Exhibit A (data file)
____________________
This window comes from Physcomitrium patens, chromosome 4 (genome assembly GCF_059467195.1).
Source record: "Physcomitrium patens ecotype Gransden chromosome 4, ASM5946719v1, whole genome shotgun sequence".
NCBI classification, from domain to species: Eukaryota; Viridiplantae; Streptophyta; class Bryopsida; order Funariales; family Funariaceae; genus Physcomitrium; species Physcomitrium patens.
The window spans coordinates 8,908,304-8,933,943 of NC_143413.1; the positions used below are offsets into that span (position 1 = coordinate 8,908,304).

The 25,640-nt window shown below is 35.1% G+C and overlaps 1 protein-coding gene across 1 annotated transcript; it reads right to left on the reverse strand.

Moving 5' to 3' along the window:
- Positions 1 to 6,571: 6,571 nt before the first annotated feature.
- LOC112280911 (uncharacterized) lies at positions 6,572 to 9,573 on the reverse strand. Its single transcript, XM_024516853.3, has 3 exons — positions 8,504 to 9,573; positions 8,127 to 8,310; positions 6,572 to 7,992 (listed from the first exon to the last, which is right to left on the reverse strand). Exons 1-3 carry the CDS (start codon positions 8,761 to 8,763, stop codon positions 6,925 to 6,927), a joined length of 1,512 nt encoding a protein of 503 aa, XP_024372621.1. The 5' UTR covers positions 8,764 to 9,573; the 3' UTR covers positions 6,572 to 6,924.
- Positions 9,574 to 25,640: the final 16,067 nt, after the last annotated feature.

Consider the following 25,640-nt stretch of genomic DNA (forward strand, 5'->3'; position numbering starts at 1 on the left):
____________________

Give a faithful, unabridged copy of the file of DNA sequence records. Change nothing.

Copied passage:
This window comes from Physcomitrium patens, chromosome 4 (genome assembly GCF_059467195.1).
Source record: "Physcomitrium patens ecotype Gransden chromosome 4, ASM5946719v1, whole genome shotgun sequence".
NCBI classification, from domain to species: Eukaryota; Viridiplantae; Streptophyta; class Bryopsida; order Funariales; family Funariaceae; genus Physcomitrium; species Physcomitrium patens.
The window spans coordinates 8,908,304-8,933,943 of NC_143413.1; the positions used below are offsets into that span (position 1 = coordinate 8,908,304).

The 25,640-nt window shown below is 35.1% G+C and overlaps 1 protein-coding gene across 1 annotated transcript; it reads right to left on the reverse strand.

Moving 5' to 3' along the window:
- Positions 1 to 6,571: 6,571 nt before the first annotated feature.
- LOC112280911 (uncharacterized) lies at positions 6,572 to 9,573 on the reverse strand. Its single transcript, XM_024516853.3, has 3 exons — positions 8,504 to 9,573; positions 8,127 to 8,310; positions 6,572 to 7,992 (listed from the first exon to the last, which is right to left on the reverse strand). Exons 1-3 carry the CDS (start codon positions 8,761 to 8,763, stop codon positions 6,925 to 6,927), a joined length of 1,512 nt encoding a protein of 503 aa, XP_024372621.1. The 5' UTR covers positions 8,764 to 9,573; the 3' UTR covers positions 6,572 to 6,924.
- Positions 9,574 to 25,640: the final 16,067 nt, after the last annotated feature.

Consider the following 25,640-nt stretch of genomic DNA (forward strand, 5'->3'; position numbering starts at 1 on the left):